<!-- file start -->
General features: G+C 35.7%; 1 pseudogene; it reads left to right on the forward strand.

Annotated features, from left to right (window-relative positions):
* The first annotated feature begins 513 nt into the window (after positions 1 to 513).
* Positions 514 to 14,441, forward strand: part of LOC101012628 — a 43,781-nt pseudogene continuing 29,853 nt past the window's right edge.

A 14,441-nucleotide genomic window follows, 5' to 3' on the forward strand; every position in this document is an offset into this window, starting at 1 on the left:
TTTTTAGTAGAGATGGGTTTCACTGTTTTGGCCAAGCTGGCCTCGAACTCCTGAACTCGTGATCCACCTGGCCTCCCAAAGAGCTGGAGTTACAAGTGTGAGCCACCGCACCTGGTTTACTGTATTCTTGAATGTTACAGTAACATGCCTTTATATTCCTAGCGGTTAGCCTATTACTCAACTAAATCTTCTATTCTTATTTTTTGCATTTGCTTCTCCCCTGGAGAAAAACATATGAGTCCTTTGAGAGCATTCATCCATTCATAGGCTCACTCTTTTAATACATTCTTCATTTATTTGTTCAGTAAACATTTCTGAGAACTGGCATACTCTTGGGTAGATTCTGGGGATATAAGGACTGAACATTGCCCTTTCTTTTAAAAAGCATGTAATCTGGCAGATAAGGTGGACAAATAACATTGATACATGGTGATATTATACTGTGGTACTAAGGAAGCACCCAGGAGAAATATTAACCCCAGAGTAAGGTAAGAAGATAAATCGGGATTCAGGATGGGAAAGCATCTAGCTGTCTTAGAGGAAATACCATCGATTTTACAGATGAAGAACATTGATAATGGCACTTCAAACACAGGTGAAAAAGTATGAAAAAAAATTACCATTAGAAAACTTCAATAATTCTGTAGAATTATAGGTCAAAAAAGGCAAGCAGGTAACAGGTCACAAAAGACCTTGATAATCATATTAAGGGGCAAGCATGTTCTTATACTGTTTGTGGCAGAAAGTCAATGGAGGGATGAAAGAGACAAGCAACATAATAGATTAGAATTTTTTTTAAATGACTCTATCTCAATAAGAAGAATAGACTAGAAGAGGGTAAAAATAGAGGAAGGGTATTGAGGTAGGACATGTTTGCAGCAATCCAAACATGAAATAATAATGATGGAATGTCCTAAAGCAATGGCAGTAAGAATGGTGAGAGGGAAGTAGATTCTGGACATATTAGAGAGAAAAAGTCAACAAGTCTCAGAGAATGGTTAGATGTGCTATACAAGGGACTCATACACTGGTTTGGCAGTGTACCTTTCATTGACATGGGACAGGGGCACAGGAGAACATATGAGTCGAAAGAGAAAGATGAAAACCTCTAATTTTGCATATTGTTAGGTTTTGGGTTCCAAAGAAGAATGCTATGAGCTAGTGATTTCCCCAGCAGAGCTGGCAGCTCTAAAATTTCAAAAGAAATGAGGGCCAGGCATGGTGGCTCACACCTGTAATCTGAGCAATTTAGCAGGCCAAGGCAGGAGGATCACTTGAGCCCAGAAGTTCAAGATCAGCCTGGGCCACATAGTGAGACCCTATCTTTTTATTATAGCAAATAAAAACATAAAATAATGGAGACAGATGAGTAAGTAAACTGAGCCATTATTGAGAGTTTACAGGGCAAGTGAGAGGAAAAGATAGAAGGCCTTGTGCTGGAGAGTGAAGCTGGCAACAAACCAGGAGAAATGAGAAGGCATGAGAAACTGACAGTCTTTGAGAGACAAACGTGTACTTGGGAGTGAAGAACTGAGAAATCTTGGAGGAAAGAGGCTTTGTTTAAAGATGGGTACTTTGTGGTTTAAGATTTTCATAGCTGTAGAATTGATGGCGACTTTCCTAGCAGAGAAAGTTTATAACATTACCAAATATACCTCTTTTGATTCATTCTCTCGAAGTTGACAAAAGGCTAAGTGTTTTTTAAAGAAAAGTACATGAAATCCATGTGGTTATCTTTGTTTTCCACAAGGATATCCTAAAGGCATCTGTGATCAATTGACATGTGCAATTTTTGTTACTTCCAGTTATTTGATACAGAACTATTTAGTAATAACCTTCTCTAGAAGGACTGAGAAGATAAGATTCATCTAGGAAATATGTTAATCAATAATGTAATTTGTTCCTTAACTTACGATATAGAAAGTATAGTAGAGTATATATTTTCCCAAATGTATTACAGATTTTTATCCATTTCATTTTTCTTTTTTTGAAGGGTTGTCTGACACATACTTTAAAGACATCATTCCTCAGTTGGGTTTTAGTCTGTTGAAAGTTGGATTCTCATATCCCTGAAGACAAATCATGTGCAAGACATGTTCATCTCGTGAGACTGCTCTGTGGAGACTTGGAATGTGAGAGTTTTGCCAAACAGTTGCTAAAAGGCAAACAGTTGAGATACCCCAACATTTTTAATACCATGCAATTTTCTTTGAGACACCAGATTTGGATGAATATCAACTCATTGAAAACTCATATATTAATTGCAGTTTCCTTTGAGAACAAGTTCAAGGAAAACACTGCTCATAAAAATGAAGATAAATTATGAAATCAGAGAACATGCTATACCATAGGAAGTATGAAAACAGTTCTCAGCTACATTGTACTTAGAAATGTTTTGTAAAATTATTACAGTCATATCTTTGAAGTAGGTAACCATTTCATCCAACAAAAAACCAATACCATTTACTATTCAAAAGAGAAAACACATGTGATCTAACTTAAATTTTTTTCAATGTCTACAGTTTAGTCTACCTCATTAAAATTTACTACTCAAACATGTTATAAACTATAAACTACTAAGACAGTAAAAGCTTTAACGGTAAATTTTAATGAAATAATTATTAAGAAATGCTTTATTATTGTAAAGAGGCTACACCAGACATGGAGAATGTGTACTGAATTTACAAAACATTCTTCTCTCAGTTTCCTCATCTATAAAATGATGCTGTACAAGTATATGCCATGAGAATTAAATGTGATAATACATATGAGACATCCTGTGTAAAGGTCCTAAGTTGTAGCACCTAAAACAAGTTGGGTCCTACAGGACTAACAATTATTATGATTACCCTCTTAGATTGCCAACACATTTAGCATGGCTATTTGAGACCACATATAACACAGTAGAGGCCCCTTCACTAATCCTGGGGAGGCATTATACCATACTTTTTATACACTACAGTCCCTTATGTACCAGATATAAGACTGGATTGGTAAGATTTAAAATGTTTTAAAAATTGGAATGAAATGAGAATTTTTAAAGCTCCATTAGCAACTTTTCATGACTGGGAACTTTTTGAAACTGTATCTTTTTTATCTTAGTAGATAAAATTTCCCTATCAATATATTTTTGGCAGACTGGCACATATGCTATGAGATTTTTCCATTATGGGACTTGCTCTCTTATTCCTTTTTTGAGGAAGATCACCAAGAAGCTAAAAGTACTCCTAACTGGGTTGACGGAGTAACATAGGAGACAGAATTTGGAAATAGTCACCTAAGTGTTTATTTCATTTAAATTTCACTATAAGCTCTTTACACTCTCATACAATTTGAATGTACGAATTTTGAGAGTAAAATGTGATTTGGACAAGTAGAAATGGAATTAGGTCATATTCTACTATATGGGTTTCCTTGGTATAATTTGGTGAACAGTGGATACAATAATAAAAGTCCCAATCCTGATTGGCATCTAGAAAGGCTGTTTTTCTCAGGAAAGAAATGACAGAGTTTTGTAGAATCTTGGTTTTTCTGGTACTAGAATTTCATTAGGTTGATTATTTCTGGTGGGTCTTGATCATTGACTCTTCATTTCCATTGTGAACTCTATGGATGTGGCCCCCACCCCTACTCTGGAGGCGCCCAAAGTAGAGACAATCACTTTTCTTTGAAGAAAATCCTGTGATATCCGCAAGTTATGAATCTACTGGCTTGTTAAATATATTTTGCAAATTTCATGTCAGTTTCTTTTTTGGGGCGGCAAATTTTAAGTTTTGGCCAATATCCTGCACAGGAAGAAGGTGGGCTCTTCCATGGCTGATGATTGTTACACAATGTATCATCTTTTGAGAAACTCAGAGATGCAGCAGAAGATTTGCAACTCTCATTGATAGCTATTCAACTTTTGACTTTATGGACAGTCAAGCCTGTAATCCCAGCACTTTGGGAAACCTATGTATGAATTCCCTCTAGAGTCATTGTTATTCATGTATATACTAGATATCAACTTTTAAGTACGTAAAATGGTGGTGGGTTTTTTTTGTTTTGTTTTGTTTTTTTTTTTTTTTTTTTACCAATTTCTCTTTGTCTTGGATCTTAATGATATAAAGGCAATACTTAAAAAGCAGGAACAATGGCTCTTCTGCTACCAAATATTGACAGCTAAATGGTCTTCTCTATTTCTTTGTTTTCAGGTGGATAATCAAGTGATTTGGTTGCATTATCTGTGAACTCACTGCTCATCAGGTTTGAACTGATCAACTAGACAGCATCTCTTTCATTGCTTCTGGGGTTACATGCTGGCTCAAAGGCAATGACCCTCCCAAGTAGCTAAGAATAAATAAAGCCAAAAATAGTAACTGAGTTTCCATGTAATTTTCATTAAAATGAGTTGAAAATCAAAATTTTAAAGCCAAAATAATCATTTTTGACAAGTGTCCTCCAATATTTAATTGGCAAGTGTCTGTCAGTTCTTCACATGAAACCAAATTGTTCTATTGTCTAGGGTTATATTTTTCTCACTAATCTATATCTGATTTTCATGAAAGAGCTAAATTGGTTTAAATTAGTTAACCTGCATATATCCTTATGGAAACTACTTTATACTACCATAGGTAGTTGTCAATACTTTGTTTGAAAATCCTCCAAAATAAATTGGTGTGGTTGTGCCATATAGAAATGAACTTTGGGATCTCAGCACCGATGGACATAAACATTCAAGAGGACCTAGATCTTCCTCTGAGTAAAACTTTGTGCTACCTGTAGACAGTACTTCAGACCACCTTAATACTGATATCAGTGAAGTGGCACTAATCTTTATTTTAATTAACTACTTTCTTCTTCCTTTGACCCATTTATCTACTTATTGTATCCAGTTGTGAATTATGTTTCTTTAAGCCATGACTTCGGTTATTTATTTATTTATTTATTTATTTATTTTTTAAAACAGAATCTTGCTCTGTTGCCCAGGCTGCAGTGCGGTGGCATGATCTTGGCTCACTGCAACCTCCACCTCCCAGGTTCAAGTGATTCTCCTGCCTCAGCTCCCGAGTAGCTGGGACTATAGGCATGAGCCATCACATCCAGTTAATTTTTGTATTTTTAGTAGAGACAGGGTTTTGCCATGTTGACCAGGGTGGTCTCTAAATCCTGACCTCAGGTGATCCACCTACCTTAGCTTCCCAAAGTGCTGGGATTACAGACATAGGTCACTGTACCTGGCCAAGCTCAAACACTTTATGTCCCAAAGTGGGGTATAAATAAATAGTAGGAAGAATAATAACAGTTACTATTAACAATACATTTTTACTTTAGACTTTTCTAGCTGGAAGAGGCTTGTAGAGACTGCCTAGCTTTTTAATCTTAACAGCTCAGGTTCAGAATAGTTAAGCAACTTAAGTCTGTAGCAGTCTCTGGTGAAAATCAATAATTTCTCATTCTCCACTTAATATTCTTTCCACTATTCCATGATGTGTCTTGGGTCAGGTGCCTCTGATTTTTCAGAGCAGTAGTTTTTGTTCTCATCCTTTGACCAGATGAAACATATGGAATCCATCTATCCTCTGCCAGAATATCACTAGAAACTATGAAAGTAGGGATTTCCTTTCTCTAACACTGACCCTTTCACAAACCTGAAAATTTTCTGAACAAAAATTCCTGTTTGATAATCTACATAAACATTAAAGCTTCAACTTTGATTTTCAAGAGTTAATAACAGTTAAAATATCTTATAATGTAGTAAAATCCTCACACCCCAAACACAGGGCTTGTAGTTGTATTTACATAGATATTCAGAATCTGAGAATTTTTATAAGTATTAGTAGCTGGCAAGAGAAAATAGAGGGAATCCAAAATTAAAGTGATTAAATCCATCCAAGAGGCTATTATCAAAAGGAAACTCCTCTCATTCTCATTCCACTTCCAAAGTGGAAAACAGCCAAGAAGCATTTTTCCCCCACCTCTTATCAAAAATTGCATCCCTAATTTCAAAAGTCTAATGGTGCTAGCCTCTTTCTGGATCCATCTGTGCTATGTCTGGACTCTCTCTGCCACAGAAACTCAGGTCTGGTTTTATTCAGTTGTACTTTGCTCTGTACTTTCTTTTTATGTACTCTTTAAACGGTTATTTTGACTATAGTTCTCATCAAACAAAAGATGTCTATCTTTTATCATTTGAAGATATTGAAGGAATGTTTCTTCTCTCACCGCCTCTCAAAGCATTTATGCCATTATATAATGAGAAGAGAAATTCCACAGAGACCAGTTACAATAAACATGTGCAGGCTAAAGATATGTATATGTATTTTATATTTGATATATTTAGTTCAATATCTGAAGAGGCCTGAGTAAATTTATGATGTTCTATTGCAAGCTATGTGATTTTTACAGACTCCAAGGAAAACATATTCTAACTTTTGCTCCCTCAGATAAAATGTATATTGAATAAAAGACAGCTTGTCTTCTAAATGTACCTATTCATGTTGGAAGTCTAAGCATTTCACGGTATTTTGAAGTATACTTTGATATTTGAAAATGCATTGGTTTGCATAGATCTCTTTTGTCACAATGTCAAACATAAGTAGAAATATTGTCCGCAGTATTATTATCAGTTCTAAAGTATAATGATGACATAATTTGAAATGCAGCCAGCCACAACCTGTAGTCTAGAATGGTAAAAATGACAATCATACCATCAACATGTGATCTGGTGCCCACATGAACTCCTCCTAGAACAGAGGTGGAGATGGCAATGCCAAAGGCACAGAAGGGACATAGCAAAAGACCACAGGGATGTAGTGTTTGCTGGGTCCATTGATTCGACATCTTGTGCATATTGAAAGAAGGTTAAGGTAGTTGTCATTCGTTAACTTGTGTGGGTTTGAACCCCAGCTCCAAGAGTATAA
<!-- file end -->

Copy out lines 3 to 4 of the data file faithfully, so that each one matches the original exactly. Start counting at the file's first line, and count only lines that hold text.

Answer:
* The first annotated feature begins 513 nt into the window (after positions 1 to 513).
* Positions 514 to 14,441, forward strand: part of LOC101012628 — a 43,781-nt pseudogene continuing 29,853 nt past the window's right edge.